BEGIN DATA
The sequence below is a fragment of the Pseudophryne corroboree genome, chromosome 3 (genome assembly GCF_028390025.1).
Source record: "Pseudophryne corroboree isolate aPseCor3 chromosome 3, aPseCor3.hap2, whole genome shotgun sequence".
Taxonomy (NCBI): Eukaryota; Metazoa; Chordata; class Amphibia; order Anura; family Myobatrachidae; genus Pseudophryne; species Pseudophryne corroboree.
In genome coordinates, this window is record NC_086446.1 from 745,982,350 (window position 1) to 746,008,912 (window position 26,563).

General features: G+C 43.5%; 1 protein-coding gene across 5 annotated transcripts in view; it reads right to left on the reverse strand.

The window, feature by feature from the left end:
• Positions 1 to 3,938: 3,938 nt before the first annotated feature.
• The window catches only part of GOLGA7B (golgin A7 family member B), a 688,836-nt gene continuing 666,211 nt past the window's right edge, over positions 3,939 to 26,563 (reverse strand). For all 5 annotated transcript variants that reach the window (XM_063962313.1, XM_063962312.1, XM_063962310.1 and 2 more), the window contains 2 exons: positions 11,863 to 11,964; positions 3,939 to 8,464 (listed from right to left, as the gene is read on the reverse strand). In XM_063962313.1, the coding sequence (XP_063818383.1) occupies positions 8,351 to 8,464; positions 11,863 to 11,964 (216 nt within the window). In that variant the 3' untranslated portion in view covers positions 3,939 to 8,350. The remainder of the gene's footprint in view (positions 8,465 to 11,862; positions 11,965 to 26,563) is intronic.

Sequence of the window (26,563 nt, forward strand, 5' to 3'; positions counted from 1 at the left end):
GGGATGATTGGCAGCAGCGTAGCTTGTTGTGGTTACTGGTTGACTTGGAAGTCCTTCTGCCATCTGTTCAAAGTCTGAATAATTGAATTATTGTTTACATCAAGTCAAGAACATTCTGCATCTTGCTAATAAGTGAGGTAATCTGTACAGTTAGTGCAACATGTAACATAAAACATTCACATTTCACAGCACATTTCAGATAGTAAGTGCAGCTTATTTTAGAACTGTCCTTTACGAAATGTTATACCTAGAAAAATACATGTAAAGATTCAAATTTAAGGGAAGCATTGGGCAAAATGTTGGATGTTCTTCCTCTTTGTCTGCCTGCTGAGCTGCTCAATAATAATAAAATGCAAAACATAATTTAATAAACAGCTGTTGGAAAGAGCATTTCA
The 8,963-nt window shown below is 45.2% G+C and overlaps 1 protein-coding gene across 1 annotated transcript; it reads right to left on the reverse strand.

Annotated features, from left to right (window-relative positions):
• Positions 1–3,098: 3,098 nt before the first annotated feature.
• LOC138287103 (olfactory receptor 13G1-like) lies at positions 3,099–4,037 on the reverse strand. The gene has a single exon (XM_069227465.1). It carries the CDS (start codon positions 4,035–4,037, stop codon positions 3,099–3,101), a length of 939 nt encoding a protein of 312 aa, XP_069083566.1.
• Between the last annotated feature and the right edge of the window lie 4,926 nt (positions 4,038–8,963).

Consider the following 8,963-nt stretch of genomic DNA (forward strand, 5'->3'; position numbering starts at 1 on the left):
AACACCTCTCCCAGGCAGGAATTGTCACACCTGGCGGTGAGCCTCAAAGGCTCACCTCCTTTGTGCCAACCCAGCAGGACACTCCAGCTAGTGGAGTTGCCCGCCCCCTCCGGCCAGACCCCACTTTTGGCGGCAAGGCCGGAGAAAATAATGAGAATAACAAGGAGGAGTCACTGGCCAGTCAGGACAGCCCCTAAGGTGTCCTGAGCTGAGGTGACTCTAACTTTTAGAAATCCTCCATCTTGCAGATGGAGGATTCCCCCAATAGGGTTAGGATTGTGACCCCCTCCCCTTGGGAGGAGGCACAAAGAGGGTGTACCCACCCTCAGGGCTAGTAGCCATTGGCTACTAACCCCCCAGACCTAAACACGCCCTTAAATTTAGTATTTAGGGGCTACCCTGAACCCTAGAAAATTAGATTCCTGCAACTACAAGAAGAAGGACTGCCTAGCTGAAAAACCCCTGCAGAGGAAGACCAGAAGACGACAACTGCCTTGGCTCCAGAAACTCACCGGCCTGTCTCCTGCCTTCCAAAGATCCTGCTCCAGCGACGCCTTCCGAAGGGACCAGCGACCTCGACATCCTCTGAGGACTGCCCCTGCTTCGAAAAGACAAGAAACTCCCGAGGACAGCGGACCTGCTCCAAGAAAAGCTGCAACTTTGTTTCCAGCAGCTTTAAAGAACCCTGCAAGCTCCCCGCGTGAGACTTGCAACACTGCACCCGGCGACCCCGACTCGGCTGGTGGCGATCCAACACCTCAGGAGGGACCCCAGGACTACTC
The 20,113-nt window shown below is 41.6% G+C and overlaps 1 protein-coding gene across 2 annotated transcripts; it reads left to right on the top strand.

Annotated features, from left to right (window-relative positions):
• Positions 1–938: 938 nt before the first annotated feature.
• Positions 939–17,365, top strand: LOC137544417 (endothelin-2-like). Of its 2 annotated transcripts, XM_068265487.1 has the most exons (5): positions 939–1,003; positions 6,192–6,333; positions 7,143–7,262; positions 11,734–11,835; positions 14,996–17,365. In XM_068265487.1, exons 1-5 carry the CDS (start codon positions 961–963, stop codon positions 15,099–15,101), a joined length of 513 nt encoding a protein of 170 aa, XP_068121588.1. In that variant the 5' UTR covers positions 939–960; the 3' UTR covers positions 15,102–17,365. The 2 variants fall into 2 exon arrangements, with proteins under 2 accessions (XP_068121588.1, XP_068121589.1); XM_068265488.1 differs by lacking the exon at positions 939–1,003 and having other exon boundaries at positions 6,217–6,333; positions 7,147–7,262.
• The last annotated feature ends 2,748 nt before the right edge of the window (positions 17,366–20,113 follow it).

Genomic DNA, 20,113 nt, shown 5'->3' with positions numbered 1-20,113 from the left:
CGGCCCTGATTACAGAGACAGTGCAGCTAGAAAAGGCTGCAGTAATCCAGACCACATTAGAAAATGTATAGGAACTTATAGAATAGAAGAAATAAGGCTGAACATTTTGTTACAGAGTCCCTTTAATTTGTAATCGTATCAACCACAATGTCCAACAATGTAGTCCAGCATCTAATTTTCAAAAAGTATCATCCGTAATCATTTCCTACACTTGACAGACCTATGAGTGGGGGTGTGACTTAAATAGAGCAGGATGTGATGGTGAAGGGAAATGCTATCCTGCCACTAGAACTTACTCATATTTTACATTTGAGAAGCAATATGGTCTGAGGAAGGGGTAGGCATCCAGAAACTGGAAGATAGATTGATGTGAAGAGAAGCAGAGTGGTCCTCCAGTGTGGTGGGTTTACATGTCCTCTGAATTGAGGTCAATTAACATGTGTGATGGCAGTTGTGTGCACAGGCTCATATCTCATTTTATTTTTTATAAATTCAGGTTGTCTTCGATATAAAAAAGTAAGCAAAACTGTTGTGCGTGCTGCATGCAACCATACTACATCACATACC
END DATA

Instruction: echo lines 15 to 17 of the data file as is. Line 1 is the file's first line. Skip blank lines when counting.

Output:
• Between the last annotated feature and the right edge of the window lie 4,926 nt (positions 4,038–8,963).

Consider the following 8,963-nt stretch of genomic DNA (forward strand, 5'->3'; position numbering starts at 1 on the left):
AACACCTCTCCCAGGCAGGAATTGTCACACCTGGCGGTGAGCCTCAAAGGCTCACCTCCTTTGTGCCAACCCAGCAGGACACTCCAGCTAGTGGAGTTGCCCGCCCCCTCCGGCCAGACCCCACTTTTGGCGGCAAGGCCGGAGAAAATAATGAGAATAACAAGGAGGAGTCACTGGCCAGTCAGGACAGCCCCTAAGGTGTCCTGAGCTGAGGTGACTCTAACTTTTAGAAATCCTCCATCTTGCAGATGGAGGATTCCCCCAATAGGGTTAGGATTGTGACCCCCTCCCCTTGGGAGGAGGCACAAAGAGGGTGTACCCACCCTCAGGGCTAGTAGCCATTGGCTACTAACCCCCCAGACCTAAACACGCCCTTAAATTTAGTATTTAGGGGCTACCCTGAACCCTAGAAAATTAGATTCCTGCAACTACAAGAAGAAGGACTGCCTAGCTGAAAAACCCCTGCAGAGGAAGACCAGAAGACGACAACTGCCTTGGCTCCAGAAACTCACCGGCCTGTCTCCTGCCTTCCAAAGATCCTGCTCCAGCGACGCCTTCCGAAGGGACCAGCGACCTCGACATCCTCTGAGGACTGCCCCTGCTTCGAAAAGACAAGAAACTCCCGAGGACAGCGGACCTGCTCCAAGAAAAGCTGCAACTTTGTTTCCAGCAGCTTTAAAGAACCCTGCAAGCTCCCCGCGTGAGACTTGCAACACTGCACCCGGCGACCCCGACTCGGCTGGTGGCGATCCAACACCTCAGGAGGGACCCCAGGACTACTC